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Welcome to all Riley RM aficionados!

This site is all about the restoration of a 1950 Riley RMD Drophead Coupe (to give it its full title).

About The Riley RMD

In case you've stumbled on this site and haven't the faintest idea what a Riley RMD is, here's a potted history... (courtesy of Wiki...)

The Riley RM Series was the last Automobile series developed independently by Riley. RM vehicles were produced from 1945, after the Second World War, through to the 1952 merger of the Riley's Nuffield Organisation with Austin to form BMC. They were originally made in Coventry, but in 1949 production moved to the MG works at Abingdon.

There were three types of RM vehicles produced. The RMA was a large saloon, and was replaced by the RME. The RMB was an even larger car, and was replaced by the RMF. The RMC and RMD were limited-production roadsters.

All of the RM vehicles featured the pre-war Riley designed 1.5 L (1496 cc) 12 hp (RAC Rating) or 16 hp (RAC Rating) 2.5 L "Big Four" straight-4 engines with twin camshafts mounted high at the sides of the cylinder block and hemispherical combustion chambers.

More information here.

About This RMD (AXM)

This car was built in Abingdon in 1950, one of only 500 production cars (and 5 prototypes). The car was given the chassis number 60D7138 (the number 60 less 10 indicates the year in which it was built - 1950, 'D' for drophead coupe, and the sequential number), the body number A50340 and the engine number 5670. As a Left Hand Drive vehicle it was destined for export, and found its way to the USA. Early years history in USA is vague, but it looks as though it was registered first in California. Sometime around the early '60s it was added to the large motor vehicle collection of one Henry Ricci, who lived near Seattle, and given a Washington State registration of AXM 149.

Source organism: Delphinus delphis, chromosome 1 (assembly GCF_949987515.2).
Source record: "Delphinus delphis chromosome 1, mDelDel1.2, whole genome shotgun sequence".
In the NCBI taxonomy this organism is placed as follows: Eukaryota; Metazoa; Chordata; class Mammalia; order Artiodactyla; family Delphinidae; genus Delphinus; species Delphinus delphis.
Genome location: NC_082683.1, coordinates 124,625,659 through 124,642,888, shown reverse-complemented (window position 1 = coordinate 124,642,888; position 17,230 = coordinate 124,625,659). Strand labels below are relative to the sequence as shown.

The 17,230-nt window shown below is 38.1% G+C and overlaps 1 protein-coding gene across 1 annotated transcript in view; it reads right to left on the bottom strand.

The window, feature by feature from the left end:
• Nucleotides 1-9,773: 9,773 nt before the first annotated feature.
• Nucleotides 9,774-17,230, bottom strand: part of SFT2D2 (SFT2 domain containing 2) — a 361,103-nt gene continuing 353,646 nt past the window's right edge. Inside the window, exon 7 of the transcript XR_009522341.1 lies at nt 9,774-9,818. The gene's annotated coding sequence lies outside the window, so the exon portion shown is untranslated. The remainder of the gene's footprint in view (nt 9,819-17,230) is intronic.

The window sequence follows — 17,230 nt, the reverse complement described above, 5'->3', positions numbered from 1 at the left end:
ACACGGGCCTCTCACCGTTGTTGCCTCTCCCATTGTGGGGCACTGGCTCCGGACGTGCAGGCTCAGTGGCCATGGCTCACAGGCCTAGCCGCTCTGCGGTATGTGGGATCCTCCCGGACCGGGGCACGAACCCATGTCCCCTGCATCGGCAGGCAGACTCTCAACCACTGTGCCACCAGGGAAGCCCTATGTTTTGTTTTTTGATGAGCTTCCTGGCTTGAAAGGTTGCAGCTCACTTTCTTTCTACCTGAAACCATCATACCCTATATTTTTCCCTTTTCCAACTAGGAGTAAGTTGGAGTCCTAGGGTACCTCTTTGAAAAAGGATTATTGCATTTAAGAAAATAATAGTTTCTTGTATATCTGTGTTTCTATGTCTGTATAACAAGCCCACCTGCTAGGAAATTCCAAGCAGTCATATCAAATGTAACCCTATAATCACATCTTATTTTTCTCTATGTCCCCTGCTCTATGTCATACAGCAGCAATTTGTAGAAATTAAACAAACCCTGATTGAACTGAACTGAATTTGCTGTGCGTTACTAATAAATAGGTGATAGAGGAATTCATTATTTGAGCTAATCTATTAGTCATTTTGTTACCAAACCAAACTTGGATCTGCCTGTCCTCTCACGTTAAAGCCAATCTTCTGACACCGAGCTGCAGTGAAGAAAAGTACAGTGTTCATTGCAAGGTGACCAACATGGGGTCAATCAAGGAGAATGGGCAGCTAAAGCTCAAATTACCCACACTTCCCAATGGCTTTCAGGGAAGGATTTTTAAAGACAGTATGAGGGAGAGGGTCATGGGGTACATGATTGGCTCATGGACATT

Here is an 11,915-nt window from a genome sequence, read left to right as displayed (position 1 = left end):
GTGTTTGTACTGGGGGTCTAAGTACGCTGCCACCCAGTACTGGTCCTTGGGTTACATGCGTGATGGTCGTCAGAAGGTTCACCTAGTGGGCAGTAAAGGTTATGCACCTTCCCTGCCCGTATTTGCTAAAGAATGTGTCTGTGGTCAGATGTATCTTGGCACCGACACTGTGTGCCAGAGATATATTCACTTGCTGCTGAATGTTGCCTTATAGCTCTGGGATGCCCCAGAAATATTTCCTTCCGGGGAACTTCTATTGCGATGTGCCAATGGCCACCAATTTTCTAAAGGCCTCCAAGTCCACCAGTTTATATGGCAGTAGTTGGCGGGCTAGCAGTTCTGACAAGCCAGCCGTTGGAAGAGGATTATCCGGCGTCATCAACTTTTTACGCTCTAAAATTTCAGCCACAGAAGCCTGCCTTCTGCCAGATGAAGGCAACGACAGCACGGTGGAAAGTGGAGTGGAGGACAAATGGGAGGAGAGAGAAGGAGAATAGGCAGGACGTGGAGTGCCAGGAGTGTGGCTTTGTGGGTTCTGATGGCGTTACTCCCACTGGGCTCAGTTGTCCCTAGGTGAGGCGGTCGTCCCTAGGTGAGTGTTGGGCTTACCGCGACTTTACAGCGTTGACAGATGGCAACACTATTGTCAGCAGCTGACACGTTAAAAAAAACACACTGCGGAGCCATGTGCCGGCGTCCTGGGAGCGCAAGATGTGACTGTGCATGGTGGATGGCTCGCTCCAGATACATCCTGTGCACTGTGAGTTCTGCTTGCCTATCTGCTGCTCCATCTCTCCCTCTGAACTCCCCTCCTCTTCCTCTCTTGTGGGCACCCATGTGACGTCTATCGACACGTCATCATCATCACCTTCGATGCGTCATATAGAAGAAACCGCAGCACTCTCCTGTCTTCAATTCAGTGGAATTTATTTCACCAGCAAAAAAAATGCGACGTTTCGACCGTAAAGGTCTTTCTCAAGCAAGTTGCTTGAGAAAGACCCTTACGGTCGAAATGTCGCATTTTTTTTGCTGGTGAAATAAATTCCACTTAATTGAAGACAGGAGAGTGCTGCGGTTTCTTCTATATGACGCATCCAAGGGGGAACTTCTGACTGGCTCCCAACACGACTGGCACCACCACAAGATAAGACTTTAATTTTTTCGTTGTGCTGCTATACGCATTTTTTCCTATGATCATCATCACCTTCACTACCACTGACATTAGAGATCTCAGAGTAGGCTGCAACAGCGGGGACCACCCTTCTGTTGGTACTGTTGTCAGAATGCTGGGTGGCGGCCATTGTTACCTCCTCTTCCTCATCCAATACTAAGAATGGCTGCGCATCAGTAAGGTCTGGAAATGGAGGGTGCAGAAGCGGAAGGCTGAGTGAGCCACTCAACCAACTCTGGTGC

Links

If you're seriously interested in Riley RMs you should be a member of the Riley RM Club.

 

About This Project

According to the previous owner to me, in 1968 the car developed a 'fault', was garaged and the engine partly taken apart, and then forgotten. Come 1999 and the estate of the now sadly departed Henry Ricci is being dissolved. Many cars have to go. The previous owner had struck up a friendship with Henry, and when he heard of the disposal sale he made sure he purchased AXM 149, to save it from the street hot rod conversion he feared would be inflicted on it. Originally intending to restore the car, but never having time to do so, previous owner found that in 2011 it was time for the car to be moved on.

From this:

to something like this:

in HOW many days??

367 days so far...

Current status:

Click here to see the car on arrival.

Want to see how a real RM restoration works? Prepare to be amazed here.

Not to be outdone here's a UK restoration.

Need specialist RM help?

 

copyright 2012 christopher wright

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